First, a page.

Eleanor of Aquitaine: the medieval queen who took on Europe’s most powerful men

Henry II and Richard I are among England's most celebrated kings. But when it came to resourcefulness, political nous and sheer staying power, neither were the equal of the woman that bound them, Eleanor of Aquitaine. Professor Lindy Grant examines the extraordinary and colourful life of one of the medieval world's most powerful women...

Two scenes from the Chronique de St Denis, late 14th century. The left-hand scene depicts the marriage of Eleanor of Aquitaine and Louis VII of France in 1137. The scene on the right shows Louis departing by ship to go on the Second Crusade in 1147. (Photo by Ann Ronan Pictures/Print Collector/Getty Images)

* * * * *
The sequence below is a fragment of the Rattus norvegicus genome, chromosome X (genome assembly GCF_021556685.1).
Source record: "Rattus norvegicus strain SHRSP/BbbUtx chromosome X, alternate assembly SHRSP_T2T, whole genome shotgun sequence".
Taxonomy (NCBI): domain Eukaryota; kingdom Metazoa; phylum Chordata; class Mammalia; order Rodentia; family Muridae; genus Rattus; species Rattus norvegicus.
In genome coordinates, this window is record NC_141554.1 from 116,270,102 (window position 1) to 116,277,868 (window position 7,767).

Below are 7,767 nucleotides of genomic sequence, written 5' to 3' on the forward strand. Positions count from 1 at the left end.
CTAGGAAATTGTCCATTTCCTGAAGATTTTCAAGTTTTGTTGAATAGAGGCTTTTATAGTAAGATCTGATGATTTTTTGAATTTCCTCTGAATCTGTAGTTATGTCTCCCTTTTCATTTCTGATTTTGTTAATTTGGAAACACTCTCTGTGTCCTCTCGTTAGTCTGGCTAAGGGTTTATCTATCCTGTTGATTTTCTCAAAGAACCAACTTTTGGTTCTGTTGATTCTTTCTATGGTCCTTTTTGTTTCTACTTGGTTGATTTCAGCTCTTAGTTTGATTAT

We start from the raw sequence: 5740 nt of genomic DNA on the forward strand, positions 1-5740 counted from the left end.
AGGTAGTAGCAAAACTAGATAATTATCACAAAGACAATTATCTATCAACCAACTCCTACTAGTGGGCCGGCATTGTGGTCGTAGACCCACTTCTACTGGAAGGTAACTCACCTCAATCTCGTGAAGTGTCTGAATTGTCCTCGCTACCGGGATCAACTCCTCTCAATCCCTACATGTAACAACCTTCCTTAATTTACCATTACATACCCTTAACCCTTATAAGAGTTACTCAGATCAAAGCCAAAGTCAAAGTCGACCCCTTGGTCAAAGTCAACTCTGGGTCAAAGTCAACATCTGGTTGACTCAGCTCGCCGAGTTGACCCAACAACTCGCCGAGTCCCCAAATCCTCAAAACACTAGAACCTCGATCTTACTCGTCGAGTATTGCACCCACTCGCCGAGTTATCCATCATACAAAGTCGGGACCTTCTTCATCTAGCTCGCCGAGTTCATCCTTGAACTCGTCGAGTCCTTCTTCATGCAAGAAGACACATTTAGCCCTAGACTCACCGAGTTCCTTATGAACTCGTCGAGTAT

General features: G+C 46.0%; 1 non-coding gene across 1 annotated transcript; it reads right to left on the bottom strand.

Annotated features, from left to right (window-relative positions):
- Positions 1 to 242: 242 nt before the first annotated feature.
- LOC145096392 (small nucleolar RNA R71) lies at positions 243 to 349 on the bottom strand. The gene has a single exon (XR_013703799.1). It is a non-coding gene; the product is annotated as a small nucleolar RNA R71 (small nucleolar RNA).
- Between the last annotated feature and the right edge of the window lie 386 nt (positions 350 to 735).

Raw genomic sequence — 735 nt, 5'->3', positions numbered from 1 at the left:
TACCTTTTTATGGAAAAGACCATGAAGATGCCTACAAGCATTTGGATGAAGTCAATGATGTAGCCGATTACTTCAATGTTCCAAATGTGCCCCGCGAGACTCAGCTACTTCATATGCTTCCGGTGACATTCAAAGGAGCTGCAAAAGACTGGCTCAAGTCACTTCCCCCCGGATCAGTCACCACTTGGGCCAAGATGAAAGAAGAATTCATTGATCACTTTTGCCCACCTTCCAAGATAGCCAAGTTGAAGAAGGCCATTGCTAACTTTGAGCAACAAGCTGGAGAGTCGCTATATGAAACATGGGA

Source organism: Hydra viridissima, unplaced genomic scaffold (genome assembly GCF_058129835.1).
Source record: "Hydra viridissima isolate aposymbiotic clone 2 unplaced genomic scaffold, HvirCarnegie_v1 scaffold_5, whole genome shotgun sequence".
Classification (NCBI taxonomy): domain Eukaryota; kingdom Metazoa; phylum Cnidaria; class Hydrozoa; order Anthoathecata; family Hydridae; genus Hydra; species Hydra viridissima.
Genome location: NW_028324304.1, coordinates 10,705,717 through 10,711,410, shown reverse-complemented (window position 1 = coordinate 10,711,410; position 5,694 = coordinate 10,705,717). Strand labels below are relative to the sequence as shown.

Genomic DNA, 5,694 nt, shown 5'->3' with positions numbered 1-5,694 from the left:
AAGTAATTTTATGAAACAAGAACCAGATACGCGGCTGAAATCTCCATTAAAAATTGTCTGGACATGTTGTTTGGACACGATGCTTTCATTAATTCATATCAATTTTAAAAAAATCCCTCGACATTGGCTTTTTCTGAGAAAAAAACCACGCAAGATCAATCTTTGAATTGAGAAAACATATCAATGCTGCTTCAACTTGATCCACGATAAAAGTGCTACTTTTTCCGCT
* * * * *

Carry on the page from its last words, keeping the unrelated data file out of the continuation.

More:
When Richard the Lionheart inherited his father’s realms in 1189, 
one of his first acts as king was to release his mother, Eleanor of Aquitaine, from imprisonment.

But Richard did a lot more than just free Eleanor from the house arrest under which she had languished for 15 years: he entrusted her with the governance of England while he secured his continental realms. And so the newly liberated queen-mother was soon progressing around the kingdom with a ‘regal’ court, judging cases and organising the release of prisoners – a traditional demonstration of magnanimity by a new ruler.

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